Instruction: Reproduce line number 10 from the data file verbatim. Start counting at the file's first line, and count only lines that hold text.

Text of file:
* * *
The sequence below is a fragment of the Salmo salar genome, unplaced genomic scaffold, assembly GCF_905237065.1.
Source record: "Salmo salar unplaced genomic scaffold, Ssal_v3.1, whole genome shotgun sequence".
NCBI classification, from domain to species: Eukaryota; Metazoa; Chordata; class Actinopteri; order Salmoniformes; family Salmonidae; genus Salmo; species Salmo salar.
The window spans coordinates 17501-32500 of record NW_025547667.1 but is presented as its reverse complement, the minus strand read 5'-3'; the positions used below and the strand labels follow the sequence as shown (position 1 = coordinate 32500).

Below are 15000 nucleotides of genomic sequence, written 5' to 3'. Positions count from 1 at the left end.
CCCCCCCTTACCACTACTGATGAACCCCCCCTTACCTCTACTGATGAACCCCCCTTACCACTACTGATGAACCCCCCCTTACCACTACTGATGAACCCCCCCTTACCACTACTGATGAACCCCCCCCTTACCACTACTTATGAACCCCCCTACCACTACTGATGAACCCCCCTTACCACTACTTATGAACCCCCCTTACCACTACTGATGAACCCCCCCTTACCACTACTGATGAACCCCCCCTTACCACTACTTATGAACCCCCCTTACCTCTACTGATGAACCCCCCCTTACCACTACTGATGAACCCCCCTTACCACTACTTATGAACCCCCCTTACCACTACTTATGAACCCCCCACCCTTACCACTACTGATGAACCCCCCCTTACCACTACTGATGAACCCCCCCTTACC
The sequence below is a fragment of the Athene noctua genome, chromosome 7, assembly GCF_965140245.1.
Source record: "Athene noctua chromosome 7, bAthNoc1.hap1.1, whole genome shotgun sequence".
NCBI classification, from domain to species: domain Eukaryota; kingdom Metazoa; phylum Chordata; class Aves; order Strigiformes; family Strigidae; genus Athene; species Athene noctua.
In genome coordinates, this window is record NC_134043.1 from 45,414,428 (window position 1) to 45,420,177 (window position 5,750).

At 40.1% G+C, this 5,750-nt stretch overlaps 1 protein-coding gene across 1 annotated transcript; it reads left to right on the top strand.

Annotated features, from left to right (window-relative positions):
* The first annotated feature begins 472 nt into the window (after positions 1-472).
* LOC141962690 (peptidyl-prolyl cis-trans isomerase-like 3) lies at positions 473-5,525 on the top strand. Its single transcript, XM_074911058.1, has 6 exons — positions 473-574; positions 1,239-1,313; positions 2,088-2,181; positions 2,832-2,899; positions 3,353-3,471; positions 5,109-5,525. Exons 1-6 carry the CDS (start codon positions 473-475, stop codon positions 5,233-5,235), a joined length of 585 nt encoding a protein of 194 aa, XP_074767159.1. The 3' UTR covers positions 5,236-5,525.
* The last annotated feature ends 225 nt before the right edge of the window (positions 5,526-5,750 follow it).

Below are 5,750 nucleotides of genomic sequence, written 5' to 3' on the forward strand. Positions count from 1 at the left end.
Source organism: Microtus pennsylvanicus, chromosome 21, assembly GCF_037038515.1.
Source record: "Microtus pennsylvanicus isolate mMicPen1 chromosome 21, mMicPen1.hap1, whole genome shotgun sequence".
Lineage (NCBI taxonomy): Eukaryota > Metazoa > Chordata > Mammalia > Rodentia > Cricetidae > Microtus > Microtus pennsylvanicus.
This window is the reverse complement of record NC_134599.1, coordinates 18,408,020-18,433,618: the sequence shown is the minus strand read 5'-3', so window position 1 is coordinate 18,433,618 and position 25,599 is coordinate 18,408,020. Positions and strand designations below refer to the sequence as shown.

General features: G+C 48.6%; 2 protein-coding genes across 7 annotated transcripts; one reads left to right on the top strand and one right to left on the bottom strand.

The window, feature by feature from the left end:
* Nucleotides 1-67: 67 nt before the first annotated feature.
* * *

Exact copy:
In genome coordinates, this window is record NC_134043.1 from 45,414,428 (window position 1) to 45,420,177 (window position 5,750).